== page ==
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chai
Apr. 17, 2010, 06:15 PM
Can anyone share their thoughts with me about assisting beginner adult riders who are dealing with MS? I would like to hear from anyone who is dealing with this so I can better help a student who is a new rider with great courage and enthusiasm but limited use of her legs. I want to challenge her and keep her lessons interesting without pushing too hard, too fast.
I would be very interested to hear from instructors about lesson exercises that have helped riders dealing with MS, and from riders who can share their thoughts, concerns and success stories.
Thankyou.

Invite
Apr. 17, 2010, 07:08 PM
I am not a beginner, but I do have MS coupled with some other nerve disorders. My trainer is FANTASTIC. She realizes I may wake up in the morning and barely be able to move, so I can cancel the day of the lesson without having to pay. She just schools one of her horses during that time. If I am not up to trucking my horse to my trainer's facility, I can ride her schoolie.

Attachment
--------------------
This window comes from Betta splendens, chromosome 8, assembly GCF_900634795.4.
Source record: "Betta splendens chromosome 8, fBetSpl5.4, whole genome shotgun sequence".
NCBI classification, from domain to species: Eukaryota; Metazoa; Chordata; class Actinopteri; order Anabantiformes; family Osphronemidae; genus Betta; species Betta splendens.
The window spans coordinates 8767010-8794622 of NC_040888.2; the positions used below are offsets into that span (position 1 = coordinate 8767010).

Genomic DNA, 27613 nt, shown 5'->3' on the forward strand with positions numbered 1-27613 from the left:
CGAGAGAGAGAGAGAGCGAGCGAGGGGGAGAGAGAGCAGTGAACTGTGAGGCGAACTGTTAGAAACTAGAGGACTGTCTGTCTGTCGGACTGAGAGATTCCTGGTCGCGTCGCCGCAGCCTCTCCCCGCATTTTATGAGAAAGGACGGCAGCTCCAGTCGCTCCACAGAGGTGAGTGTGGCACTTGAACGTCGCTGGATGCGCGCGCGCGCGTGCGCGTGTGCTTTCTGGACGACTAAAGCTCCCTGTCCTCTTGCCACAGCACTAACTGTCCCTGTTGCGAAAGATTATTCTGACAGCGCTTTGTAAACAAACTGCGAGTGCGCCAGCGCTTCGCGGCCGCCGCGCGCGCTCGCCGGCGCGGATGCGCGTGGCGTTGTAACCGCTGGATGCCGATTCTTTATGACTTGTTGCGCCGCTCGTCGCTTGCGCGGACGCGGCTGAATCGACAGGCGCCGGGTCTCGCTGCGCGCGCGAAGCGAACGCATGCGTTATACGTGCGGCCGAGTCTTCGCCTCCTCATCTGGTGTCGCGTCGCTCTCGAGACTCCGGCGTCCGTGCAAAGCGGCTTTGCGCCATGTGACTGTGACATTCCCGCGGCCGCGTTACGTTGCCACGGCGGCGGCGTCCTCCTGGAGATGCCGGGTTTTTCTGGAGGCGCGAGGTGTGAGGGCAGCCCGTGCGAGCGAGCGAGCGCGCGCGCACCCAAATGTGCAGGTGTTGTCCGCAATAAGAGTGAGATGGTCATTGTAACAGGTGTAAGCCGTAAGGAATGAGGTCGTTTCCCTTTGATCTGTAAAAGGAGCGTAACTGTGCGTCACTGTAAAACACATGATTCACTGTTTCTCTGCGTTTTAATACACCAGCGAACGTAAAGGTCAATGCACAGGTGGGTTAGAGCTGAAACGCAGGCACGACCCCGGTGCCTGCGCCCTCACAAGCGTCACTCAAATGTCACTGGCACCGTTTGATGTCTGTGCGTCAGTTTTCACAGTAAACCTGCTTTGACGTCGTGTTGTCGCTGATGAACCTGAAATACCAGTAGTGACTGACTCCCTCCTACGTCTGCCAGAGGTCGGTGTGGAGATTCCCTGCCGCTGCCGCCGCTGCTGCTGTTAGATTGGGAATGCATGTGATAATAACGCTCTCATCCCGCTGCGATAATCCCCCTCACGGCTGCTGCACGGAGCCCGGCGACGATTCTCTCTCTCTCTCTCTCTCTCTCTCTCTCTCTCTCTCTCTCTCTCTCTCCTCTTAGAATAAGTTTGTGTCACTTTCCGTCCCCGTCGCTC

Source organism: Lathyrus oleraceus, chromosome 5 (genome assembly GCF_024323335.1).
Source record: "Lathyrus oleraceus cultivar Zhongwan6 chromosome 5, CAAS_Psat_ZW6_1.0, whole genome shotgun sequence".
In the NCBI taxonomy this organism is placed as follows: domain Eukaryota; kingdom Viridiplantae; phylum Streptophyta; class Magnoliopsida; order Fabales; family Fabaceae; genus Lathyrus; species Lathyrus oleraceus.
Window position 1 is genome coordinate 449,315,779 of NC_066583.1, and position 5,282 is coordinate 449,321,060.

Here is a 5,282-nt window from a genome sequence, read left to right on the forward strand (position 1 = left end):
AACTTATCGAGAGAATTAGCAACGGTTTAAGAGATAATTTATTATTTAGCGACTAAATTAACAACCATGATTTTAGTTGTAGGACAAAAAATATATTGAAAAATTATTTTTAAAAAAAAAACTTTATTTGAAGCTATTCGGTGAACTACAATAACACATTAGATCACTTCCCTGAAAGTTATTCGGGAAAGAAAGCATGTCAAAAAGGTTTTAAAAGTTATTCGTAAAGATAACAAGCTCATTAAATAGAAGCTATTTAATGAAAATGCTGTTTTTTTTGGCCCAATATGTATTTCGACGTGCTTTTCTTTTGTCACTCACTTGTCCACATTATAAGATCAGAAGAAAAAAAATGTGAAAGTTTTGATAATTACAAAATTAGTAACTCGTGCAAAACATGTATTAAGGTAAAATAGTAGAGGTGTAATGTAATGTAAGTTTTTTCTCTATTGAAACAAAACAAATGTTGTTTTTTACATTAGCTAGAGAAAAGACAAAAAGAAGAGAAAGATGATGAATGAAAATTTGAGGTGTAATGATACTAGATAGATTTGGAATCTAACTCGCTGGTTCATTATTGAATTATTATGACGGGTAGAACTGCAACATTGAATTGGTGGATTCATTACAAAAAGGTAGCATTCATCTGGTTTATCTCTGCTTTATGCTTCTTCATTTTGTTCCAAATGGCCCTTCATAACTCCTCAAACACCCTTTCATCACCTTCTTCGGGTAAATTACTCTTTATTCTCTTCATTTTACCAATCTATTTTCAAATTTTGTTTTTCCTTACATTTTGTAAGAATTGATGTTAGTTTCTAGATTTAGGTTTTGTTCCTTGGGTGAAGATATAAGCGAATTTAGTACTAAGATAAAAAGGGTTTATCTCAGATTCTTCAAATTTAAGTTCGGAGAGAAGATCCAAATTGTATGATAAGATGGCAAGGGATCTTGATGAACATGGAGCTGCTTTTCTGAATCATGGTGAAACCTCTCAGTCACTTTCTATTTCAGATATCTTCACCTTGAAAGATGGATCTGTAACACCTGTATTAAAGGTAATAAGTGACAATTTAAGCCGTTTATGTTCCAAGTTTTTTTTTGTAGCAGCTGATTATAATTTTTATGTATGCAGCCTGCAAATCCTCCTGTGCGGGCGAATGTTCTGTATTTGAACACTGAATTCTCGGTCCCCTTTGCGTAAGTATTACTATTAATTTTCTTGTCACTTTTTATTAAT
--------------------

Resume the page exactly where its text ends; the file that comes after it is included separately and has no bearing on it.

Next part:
We have a few rules. Super Trainer used to always ask me if I was too tired, if she was working me too hard, or if I needed a break. It has been decided that I will tell her if I need a break. I walk around on the horse longer than ther average student to get feeling back in my legs so I don't collapse upon dismount. If I need to sit for a few minutes, my trainer takes the horse. We have developed a very open relationship. She might tell me my left leg is looking unsteady, so I'm tired even though I do not feel it, and I have to take a walk break. My trainer treats me with respect, not like a fragile baby bird that might break. I like that.

Make your student comfortable enough to tell you she needs a break.